To change/add segments, click on All Users, +Add Segment or anywhere in the area:
This will open a list of segments for you to choose from:
All the predefined segments have titles that pretty much describe what you’ll get, but you can also hover over them to see a more detailed list of the filters used in each segment:
Some of the segments that might be more useful for ecommerce include:
- Made a Purchase – users with at least one transaction;
- Converters – users with at least one conversion or transaction;
- New Users – only new visitors;
- Returning Users – only returning visitors;
- Sessions with Transactions – only sessions with a transaction;
- Sessions with Conversions – only sessions with a conversion or transaction.
You can add additional segments by clicking on them. The selected segments will show up on top and become highlighted in the segments list:
Click Apply in the bottom-left corner to reload Analytics and display data for the segments you’ve selected.
Each segment will have a different color to help you differentiate between them in any visual representation of your data:
Creating custom segments
Now that you know how basic segments work, let’s dive into creating your own data segments.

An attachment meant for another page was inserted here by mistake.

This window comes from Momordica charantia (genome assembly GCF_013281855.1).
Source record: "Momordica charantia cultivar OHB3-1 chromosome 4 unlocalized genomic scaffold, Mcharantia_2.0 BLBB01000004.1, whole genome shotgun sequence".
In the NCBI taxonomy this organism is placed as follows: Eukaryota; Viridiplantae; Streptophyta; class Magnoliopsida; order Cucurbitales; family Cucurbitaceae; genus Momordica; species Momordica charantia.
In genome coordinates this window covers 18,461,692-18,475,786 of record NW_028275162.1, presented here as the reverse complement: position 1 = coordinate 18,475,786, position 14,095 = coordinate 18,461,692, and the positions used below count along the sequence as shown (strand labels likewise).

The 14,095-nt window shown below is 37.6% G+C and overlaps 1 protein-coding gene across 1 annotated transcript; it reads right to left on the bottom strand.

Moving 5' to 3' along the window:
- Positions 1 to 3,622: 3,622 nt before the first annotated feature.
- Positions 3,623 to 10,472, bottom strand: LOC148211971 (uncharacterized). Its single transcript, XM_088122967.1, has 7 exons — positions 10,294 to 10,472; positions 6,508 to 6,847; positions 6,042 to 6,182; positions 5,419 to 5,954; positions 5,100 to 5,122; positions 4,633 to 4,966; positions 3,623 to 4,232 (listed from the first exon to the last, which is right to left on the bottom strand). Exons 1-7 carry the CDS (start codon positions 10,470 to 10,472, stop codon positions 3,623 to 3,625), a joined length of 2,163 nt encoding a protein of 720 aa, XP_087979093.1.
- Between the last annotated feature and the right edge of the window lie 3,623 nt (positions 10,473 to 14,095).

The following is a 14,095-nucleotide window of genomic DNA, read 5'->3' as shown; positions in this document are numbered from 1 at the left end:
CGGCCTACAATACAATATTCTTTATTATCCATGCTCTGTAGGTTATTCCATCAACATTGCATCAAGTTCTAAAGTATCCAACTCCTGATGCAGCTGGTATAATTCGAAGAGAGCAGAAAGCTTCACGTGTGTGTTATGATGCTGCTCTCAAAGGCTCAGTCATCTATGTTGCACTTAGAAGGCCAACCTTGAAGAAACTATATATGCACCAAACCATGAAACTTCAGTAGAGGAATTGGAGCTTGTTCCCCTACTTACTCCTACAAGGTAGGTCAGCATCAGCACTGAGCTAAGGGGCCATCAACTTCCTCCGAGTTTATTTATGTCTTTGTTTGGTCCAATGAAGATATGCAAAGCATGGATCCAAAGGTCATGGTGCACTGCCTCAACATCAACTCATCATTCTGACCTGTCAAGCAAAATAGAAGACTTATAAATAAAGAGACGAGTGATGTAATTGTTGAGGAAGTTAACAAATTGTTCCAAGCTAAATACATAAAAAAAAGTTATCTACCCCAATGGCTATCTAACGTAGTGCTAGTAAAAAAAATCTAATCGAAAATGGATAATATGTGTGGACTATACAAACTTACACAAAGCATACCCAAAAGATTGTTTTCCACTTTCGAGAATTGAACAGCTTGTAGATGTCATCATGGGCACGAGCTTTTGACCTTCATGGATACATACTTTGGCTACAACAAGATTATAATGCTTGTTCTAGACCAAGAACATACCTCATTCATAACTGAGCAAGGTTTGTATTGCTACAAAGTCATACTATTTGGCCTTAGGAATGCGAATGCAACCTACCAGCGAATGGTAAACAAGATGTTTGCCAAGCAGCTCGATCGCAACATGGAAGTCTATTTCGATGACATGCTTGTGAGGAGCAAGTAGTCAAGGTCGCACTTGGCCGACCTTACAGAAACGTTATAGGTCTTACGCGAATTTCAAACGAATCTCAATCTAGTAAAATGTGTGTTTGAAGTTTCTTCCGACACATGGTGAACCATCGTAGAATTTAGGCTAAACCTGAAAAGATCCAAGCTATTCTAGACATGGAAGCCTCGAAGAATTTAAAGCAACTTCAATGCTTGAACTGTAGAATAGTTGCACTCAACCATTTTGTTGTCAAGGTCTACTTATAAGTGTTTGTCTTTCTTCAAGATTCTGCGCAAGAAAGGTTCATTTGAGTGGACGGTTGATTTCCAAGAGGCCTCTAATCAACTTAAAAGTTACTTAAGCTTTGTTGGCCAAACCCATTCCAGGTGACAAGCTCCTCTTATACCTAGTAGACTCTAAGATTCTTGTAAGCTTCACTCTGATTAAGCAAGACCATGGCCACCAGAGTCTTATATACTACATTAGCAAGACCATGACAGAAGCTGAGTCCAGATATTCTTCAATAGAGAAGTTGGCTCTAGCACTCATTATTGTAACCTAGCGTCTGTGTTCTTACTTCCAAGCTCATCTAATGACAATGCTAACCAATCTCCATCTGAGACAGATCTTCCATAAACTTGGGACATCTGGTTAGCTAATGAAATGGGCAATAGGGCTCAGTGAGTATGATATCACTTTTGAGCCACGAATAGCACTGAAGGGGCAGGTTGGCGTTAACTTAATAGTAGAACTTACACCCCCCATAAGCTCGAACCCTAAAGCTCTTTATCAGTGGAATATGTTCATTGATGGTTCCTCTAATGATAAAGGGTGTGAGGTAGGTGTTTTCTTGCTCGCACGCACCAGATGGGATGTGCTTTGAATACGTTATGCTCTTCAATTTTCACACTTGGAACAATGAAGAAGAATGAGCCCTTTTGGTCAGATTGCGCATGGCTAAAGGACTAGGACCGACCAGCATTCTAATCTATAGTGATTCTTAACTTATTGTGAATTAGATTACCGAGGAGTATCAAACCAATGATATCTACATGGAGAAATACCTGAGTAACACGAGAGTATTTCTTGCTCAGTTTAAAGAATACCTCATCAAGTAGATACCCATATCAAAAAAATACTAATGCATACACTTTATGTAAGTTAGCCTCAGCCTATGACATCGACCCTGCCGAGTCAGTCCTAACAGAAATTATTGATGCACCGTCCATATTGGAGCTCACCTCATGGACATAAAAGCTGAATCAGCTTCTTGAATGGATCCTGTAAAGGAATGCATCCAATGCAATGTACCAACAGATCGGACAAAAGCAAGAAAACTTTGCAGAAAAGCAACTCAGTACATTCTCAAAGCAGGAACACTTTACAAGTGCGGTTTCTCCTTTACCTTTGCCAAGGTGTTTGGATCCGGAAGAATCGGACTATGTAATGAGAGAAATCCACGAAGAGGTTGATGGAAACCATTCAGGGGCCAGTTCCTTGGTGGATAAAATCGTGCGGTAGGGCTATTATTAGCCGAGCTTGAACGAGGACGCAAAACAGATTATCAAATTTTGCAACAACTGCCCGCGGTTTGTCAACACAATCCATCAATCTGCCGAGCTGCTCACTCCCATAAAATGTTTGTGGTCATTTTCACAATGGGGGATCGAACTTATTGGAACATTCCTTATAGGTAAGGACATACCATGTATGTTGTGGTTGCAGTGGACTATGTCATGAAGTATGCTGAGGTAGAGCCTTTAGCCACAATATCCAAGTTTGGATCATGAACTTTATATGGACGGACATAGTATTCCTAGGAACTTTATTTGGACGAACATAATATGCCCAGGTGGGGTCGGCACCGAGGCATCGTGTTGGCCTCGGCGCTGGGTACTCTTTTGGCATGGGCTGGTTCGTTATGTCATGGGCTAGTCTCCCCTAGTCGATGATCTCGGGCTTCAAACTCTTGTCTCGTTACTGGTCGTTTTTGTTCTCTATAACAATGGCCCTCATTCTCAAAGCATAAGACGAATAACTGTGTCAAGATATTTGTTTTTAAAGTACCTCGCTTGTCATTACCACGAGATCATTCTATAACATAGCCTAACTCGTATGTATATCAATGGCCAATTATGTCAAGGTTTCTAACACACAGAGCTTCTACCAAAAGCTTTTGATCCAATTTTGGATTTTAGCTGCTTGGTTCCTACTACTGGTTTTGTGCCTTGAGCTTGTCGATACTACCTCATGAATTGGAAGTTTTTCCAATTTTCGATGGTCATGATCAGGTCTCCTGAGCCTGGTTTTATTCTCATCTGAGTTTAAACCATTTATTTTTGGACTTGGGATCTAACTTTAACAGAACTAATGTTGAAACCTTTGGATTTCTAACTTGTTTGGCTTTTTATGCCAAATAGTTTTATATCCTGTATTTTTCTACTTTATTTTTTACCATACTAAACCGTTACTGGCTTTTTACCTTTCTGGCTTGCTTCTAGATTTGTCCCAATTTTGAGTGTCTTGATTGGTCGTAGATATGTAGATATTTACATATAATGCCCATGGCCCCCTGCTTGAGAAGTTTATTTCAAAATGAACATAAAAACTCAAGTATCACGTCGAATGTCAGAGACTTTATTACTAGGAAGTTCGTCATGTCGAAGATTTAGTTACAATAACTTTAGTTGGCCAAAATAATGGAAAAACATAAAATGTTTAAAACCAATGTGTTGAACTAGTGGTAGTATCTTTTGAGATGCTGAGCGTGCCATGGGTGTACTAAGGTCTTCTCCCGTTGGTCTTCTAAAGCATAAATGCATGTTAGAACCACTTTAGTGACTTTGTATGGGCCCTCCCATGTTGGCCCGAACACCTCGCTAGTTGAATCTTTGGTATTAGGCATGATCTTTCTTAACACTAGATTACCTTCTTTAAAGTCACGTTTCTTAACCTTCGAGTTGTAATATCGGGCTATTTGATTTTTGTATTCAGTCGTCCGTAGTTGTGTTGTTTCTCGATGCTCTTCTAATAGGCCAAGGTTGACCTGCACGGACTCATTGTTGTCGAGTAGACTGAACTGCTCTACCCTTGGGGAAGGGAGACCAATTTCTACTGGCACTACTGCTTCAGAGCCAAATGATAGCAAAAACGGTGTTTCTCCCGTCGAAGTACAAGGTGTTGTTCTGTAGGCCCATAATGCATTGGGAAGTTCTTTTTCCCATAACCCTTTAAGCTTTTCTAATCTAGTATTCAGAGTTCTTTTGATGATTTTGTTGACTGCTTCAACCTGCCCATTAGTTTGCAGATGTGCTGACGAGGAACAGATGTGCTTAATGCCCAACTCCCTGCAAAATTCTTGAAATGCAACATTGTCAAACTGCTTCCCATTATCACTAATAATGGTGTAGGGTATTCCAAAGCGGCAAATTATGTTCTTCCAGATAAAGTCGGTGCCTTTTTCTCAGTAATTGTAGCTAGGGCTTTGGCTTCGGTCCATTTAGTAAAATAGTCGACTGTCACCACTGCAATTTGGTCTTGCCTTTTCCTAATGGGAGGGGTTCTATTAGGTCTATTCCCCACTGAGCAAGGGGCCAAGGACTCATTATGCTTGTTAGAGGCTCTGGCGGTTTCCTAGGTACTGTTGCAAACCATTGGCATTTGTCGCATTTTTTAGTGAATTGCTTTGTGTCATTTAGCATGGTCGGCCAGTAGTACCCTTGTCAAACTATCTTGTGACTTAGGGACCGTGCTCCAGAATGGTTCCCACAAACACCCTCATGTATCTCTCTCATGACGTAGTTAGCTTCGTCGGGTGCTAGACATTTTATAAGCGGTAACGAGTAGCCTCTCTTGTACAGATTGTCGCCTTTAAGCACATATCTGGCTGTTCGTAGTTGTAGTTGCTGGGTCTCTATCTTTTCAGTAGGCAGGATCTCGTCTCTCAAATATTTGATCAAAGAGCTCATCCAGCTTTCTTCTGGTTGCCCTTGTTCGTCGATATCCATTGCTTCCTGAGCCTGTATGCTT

Custom-made segments are the ultimate tool if you’re interested in analyzing behavior of highly specific user groups, traffic channels, or marketing campaigns, because there is only so much you can do with the predefined segments.
If you want to get your hands on segments tailored to your specific needs, creating custom segments is the way to go!
To create a custom segment, click the red +NEW SEGMENT in the top-left corner of the segments popup:
This will open up the segment creation popup:
The gray area along the right side gives you a summary of the key elements of your custom segment – number and percentage of users and sessions belonging to your segment, and a list of filters you’ve selected for this segment.
Important to remember: The volume of users or sessions in your segment also depends on the data period you’ve selected.
In the gray area along the left side you’ll find a list of category tabs, each of which contains various filters you can use to create your own segments.
Depending on your needs, you can create segments using one filter from a single tab or several filters from multiple tabs at once (eg. age group in demographics + mobile as device category in technology).
Most of the filters available in these tabs also offer predefined values for you to choose from, but you might have to start typing and then delete what you wrote before you see the list, as the suggestion library can sometimes be a bit glitchy.
By default, the tool is set to create segments using all the values that “contain” the phrase you’ve written or selected from the list of suggestions.
If you want filter out only the traffic that exactly matches your value, or do the complete opposite and exclude specific values from your segment, click on the gray drop down button and select the option that best suits your needs.
For example, if you want to create a traffic segment consisting of only people using iPhone 5, you have to change it to exactly matches, as the contains option would also include iPhone 5s.